Dennis Money and a group of six other volunteers formed Seneca White Deer, Inc. and campaigned tirelessly against the odds to save the deer and argued that this rare herd could be a tourist attraction as well as a natural phenomenon worth saving. Things improved in 2016 when Seneca IDA agreed to sell about 7,000 acres of the property to Earl Martin of Seneca Iron Works in 2016. Martin established Deer Haven Park on about 3,000 acres of his holdings and has contracted with Seneca White Deer, Inc. in 2017 to conduct tours of the facility for the public.
Earl Martin has taken many steps to protect the white deer and started by building a new 10 foot high fence around the 3,000 acres. He has been clearing much of the invasive species such as buckthorn or Russian olive and planting food plots with clover or cool grasses and winter food such as turnips. The herd had declined drastically in recent years due to starvation in severely cold winters. It is a unique ecological system and an important educational example in habitat management.
Many donations, including a very generous donation from John and Josephine Ingle the owners of Heron Hill Winery, made the Welcome Center possible. Starting in November 1917 tours on weekends have been offered on a year-round basis.
It is important to remember that this is not a deer farm, or “petting zoo.” The number of deer that you will see can vary, especially during the summer months when there is vegetation or foliage on the trees. Other wildlife includes several osprey nests, coyotes, beavers, small mammals, and birds. Audubon has classified the area an Important Birding Area because over 100 species of birds can be found there. Eagles have been using the same nest successfully for over 10 years.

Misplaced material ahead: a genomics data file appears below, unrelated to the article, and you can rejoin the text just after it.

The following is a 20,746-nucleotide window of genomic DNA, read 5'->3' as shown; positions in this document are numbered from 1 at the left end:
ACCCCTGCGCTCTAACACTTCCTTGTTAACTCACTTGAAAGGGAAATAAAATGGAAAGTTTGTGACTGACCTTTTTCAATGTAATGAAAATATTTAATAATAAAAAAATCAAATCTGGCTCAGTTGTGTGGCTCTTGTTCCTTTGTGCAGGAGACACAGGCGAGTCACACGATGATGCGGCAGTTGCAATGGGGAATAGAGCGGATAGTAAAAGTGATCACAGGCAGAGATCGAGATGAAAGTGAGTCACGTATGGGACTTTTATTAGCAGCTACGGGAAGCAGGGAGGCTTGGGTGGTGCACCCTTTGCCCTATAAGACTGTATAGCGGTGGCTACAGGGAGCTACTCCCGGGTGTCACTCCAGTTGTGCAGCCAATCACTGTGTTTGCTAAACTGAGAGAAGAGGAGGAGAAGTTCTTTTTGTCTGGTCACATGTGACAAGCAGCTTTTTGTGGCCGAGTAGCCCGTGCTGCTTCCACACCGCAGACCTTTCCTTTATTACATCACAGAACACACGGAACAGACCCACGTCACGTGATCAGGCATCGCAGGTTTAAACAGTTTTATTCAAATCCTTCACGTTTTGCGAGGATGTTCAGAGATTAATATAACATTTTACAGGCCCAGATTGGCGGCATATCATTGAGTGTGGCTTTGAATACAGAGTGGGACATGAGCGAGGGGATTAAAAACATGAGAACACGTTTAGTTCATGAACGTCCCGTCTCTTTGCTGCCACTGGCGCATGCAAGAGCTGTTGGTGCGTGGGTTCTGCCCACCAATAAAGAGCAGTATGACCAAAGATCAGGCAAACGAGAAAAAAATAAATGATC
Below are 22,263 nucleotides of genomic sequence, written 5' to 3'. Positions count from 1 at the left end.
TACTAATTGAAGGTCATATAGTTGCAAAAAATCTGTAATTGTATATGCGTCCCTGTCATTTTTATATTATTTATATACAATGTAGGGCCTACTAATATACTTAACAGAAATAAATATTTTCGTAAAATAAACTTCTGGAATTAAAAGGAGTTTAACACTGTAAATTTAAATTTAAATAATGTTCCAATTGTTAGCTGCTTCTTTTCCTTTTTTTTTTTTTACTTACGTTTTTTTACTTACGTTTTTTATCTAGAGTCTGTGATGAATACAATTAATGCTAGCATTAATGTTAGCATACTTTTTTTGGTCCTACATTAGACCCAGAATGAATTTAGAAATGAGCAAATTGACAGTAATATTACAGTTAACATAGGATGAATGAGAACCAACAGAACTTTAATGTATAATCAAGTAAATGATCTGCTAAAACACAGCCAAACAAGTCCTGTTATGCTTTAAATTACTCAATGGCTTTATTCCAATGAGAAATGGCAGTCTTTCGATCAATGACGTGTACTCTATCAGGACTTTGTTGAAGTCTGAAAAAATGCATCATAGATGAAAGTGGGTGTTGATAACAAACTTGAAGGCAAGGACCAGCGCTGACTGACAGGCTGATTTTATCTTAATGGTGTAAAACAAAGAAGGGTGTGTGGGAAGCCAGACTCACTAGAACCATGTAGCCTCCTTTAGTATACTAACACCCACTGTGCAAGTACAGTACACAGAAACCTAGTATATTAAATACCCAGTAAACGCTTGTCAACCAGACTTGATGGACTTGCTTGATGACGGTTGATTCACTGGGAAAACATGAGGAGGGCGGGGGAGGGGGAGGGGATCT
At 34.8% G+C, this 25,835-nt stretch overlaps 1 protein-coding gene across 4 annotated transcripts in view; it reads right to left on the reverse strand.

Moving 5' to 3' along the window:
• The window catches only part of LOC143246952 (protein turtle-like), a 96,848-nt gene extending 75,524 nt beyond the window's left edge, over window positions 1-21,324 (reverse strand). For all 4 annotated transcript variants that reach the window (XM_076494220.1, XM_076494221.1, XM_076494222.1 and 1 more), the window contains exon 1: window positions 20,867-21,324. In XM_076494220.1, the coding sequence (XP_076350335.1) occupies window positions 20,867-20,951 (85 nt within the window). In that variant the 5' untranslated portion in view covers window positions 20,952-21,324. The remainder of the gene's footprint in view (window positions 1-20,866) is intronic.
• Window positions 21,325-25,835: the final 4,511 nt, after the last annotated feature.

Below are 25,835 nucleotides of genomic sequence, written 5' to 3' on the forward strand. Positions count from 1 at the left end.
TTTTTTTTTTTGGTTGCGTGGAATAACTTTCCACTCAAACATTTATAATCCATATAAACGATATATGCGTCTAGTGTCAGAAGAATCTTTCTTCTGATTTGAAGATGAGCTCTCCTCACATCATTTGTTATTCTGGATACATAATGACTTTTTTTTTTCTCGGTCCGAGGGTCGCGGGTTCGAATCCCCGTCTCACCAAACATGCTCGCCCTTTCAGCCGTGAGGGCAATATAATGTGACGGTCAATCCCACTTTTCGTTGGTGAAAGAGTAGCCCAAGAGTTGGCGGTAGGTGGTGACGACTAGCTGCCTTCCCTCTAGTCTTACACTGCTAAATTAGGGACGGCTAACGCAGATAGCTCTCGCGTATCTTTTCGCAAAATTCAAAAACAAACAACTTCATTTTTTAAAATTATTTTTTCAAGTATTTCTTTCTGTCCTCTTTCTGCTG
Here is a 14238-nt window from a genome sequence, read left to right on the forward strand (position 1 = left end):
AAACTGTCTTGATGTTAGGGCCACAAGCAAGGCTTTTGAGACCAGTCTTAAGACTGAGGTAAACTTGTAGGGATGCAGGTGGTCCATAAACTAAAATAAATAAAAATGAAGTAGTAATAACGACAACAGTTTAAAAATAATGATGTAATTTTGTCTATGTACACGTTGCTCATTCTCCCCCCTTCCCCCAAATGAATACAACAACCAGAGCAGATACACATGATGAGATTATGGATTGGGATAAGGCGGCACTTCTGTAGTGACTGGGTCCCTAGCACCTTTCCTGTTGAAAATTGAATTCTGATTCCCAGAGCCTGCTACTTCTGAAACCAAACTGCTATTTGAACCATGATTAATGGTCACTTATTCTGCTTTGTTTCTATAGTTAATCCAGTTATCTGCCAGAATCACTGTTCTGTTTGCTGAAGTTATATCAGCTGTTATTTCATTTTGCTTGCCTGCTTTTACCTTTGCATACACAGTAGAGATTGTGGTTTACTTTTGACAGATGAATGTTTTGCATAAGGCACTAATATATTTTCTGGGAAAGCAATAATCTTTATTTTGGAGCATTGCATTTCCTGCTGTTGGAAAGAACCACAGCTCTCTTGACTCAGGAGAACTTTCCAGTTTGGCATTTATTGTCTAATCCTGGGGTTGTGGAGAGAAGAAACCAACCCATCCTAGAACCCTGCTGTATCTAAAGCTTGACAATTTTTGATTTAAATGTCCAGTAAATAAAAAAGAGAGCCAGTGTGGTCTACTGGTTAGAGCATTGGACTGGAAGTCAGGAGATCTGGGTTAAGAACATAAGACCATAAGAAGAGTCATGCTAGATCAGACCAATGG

Military history, including the building of the 519 ammunition storage bunkers, the use of the facility, etc. is extremely interesting. For example, every artillery shell launched on Iraq during the first Gulf War came from Seneca Army Depot. During the tour the bus will stop so visitors can step inside and learn more about structures such as the igloos, bomb shelters, etc. There is much more to describe than this space allows. The best way is to see it for yourself.
Currently the tours are being offered on Friday, Saturday, and Sunday but there are plans to expand the days during the summer season. You can find more information on tours, times, etc. as well as make reservations on the website www.senecawhitedeer.org. You can also call 315-759-8220 for information. Besides bus tours, they will be offering hiking, biking, photography, and private tours. Tours leave from the Welcome Center at 5537 Route 96A, Romulus, NY. The area is easily reached by taking Route 5 & 20 to either Geneva or Waterloo and then heading south about 9 miles on Route 96A.
It is also a beautiful area to visit situated along the eastern shore of Seneca Lake. There is much to do in the area, including camping, fishing, wineries, craft shops, etc. so you can easily spend a day or a vacation in the region.
The former army depot and the Seneca White Deer Tours are a great combination of nature viewing, education, and social and military history. It is also a great testament to a small group of people who had a vision and the will to see it through despite the odds and adversity.